MOSCOW (JTA) — Claps and cheers rang through the cavernous foyer of the Moscow State University of Management as two dozen students in a program for Jewish community professionals stepped up to receive their diplomas.
The cheers filled the small room, but outside their echo faded in the school’s business wing — perhaps auguring the daunting challenges these newly minted MBAs face as they head out into a Russian Jewish community caught in the global economic crisis.
“Chances are you will have more clients needing help from your programs at exactly the time when you have less money to help them,” warned Carol Saivetz, a sponsor of the master’s in business administration program in which the American Jewish Joint Distribution Committee partnered with Moscow’s leading management school, with funds from the Fred and Rita Richman Family Foundation.
Starting last August, the financial crisis has permeated the organized Jewish community in the former Soviet Union, spreading at different rates in different countries. Ukraine has been the hardest hit in the region, with an inflating currency that has the country teetering on collapse.
In recent months, the International Fellowship for Christians and Jews has stepped in to temporarily prop up children’s welfare operations across the former Soviet Union, especially in Ukraine. But the funds will last only until the end of the academic year in June, warned the group’s president, Rabbi Yechiel Eckstein.
There is some frustration among local leaders that a Christian group from the United States is stepping up to fill the gap while longtime sources of Jewish funding have cut back in the region and new sources have been difficult to find, Rabbi Yakov Bleich, the chief Orthodox rabbi in Ukraine, told JTA.
The five or six major organizations that funnel money into the region have trimmed their budgets or shuttered altogether. Charitable giving by those on Forbes’ 2009 list of the world’s wealthiest people has dropped by two-thirds, the magazine reported recently. The list includes Russian Jewish mega-donors.
Tanya Krasiy, who coordinates welfare programs for the JDC in Kiev, said the lists of families seeking assistance has ballooned in recent months as government workers have gone without salaries and seniors have missed out on their pension payments for three consecutive months.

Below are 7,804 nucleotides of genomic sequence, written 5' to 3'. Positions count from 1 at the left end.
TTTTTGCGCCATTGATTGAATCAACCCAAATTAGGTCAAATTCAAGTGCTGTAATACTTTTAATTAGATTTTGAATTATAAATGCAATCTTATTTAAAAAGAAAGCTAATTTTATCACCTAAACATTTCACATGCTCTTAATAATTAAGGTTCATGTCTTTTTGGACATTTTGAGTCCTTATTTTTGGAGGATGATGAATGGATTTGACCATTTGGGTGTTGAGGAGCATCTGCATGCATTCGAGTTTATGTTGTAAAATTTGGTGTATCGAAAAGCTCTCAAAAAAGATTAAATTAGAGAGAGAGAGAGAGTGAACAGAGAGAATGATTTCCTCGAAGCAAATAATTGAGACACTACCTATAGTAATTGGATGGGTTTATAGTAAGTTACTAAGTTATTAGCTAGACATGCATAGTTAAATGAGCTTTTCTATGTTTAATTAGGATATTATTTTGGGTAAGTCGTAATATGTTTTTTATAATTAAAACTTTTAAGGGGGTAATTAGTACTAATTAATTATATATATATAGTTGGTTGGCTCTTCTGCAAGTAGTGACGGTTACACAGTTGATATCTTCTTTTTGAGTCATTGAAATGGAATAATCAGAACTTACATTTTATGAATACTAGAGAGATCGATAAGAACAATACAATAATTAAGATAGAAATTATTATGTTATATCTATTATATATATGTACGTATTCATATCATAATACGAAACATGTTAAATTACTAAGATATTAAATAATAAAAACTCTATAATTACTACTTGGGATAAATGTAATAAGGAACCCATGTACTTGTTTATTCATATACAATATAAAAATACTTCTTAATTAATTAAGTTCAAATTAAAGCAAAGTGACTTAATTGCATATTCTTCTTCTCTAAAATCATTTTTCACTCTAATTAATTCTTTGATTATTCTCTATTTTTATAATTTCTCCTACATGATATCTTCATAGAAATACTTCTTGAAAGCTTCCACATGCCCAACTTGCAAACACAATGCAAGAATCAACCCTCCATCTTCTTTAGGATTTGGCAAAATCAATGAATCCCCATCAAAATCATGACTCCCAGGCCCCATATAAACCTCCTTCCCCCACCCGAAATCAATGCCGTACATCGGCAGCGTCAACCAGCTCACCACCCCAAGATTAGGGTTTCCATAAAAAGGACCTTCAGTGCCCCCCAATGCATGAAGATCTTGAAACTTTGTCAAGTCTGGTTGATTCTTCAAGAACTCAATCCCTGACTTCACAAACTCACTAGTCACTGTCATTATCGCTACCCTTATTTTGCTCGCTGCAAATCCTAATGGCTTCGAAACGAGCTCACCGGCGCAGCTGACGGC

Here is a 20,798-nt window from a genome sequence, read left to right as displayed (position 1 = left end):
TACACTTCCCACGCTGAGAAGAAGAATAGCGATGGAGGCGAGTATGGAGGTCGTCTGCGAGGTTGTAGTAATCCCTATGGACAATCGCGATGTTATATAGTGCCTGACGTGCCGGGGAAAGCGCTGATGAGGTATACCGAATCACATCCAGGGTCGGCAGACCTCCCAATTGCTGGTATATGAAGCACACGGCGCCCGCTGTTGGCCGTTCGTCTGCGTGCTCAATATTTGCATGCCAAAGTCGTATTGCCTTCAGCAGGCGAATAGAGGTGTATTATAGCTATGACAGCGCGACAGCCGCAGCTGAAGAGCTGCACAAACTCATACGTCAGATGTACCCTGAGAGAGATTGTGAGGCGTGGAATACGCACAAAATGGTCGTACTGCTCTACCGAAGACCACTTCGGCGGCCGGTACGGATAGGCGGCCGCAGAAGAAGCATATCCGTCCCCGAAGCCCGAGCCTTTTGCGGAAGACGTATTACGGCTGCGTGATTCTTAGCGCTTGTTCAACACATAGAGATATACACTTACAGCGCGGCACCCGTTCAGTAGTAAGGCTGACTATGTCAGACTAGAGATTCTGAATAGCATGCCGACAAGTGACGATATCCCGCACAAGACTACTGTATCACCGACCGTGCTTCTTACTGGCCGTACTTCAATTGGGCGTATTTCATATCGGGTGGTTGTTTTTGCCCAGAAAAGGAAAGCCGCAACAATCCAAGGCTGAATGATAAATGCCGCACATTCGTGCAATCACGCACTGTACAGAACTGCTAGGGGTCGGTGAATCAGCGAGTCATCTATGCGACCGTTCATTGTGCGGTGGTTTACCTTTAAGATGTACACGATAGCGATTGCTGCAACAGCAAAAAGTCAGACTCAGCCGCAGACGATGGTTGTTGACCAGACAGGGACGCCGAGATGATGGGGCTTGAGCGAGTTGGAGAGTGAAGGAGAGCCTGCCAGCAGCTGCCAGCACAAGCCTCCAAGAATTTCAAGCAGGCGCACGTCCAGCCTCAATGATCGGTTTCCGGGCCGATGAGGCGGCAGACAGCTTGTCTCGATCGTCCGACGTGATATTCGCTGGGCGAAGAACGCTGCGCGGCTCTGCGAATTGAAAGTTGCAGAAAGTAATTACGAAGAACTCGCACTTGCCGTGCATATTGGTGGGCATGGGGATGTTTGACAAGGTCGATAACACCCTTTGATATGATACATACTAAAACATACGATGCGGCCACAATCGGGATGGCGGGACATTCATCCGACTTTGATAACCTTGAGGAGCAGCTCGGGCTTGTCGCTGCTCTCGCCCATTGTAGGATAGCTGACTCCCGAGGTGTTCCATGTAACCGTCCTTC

“We have many requests just for providing the basic needs,” she said. “Needy children is our main problem.
More than 2,000 children have been added to the list of 7,000 at-risk families, according to Krasiy.
“This is all very new, and it’s really terrible,” she said. “Now we have 9,000 requests for just providing food.”
The crisis extends to orphanages in Ukraine, where demand has increased but the funds have not risen to meet the demands, Bleich said.
The most basic necessities — children’s welfare and support for the elderly — are being kept afloat at all costs, but there has been a restructuring of priorities among other programs that do not directly relate to welfare or money from the Claims Conference, said Alik Nadan, director of the JDC’s Moscow office.
Until this month, Galina Rybnikova, one of the students who received her MBA last week in Moscow, ran a professional development program in Dnepropetrovsk, Ukraine, under the auspices and funding of the JDC.
The program, the Institute for Social and Community Workers, was shuttered recently, and Rybnikova now works for a private organization. She also manages the Limmud educational conference program in Ukraine on the side.
Despite the challenges, Rybnikova says she is optimistic about her future because of the management skills she gained with her new degree, which was subsidized 80 percent by the JDC.
“I’m on my own now, but I still have these skills to build Jewish life through my company and the Limmud,” she said.
In Russia, the crisis is not as acute as Ukraine, but certain pillars of Jewish life here have been hit by losses of donors.
Hillel lost a significant portion of its funding for the former Soviet Union when the Chais Family Foundation shut its doors after losing everything in Bernard Madoff’s Ponzi scheme. Hillel has worked to cover the gap with one of the only funders to increase its allocations this year, the Genesis Philanthropy Group.
The group, set up by a prominent Russian banker, Mikhail Fridman, has taken a seat on Hillel’s board and is seeking organizational changes before it invests heavily in Hillel.
Genesis is focused on building Jewish identity, especially among young adults; it is not involved in Jewish welfare operations in the region.
In Moldova and Belarus, the financial crisis has not yet trickled down to two of the poorest countries in Europe. Their economies are largely isolated from the global recession because of strong state controls or lack of large financial institutions.
That may be changing soon, however, as the small Jewish communities there lose even the modest amount of support they had, according to Pavel Tayev, the general director of the Jewish Congress of Moldova.
“We have a crisis forming, especially among our businessmen with foreign interests,” Tayev said. “It’s not like it is in Russia, but they have less money to give and we rely on them. It’s not going to be deadly, but it’s close.”